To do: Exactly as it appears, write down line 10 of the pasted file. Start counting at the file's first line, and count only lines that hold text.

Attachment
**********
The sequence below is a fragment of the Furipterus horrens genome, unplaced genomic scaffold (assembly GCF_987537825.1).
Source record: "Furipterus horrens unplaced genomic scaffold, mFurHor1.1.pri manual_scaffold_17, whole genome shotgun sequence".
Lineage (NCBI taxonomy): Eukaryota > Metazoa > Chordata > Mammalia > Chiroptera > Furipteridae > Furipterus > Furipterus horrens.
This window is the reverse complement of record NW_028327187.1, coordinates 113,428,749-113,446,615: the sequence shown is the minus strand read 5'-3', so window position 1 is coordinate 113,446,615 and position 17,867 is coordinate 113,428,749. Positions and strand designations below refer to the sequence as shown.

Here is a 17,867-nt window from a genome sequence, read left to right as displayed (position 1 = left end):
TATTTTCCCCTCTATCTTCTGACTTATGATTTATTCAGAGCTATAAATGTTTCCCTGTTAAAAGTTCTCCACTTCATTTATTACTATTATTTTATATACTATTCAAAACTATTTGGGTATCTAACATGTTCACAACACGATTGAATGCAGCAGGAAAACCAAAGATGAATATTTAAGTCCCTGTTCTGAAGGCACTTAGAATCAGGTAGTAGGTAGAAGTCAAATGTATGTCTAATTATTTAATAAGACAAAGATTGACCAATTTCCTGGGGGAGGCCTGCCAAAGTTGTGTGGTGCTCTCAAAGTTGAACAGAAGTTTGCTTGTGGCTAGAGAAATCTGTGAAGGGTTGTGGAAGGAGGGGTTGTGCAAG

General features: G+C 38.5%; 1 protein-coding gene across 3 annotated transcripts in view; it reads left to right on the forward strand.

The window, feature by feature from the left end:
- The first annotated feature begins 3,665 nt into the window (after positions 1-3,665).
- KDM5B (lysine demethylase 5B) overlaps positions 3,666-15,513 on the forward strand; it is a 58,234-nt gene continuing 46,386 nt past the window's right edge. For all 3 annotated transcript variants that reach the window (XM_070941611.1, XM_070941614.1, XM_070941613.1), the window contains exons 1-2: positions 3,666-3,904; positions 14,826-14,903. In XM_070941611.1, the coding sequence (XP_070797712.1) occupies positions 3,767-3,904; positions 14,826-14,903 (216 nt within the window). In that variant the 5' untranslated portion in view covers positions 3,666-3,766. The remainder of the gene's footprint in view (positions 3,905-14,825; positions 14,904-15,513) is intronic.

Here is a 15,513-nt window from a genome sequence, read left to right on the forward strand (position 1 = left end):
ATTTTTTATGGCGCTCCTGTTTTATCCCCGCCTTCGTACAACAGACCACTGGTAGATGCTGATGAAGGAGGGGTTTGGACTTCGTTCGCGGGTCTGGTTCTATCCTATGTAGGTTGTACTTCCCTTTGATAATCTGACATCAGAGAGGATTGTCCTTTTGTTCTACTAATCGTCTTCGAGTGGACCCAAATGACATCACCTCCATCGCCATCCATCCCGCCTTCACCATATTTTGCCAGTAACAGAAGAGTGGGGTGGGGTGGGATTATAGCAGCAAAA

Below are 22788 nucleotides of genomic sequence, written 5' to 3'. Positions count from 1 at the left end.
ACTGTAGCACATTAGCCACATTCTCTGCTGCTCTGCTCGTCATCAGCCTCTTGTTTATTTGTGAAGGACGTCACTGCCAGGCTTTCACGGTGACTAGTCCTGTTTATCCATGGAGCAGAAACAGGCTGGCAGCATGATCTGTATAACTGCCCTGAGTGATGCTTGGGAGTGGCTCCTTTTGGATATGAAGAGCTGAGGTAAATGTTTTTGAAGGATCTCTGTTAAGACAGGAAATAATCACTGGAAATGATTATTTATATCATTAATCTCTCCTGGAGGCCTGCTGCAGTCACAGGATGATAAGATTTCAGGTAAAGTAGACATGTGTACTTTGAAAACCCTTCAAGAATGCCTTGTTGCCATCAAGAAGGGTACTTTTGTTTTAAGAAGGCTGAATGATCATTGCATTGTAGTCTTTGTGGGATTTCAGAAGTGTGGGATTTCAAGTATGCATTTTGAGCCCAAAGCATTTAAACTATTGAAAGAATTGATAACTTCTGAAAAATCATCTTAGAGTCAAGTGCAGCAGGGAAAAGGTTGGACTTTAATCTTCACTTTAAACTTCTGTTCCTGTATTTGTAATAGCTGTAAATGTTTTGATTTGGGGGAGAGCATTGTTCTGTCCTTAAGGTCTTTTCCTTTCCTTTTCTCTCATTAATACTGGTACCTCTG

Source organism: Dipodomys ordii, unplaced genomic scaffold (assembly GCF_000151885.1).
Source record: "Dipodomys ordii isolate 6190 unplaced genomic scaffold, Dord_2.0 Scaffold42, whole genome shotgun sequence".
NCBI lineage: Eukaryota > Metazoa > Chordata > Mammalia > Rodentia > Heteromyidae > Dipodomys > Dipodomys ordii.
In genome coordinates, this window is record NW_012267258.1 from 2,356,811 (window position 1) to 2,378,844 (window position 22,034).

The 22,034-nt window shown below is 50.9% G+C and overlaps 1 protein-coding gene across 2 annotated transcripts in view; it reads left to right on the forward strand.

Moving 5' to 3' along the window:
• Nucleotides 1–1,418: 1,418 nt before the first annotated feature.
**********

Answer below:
- KDM5B (lysine demethylase 5B) overlaps positions 3,666-15,513 on the forward strand; it is a 58,234-nt gene continuing 46,386 nt past the window's right edge. For all 3 annotated transcript variants that reach the window (XM_070941611.1, XM_070941614.1, XM_070941613.1), the window contains exons 1-2: positions 3,666-3,904; positions 14,826-14,903. In XM_070941611.1, the coding sequence (XP_070797712.1) occupies positions 3,767-3,904; positions 14,826-14,903 (216 nt within the window). In that variant the 5' untranslated portion in view covers positions 3,666-3,766. The remainder of the gene's footprint in view (positions 3,905-14,825; positions 14,904-15,513) is intronic.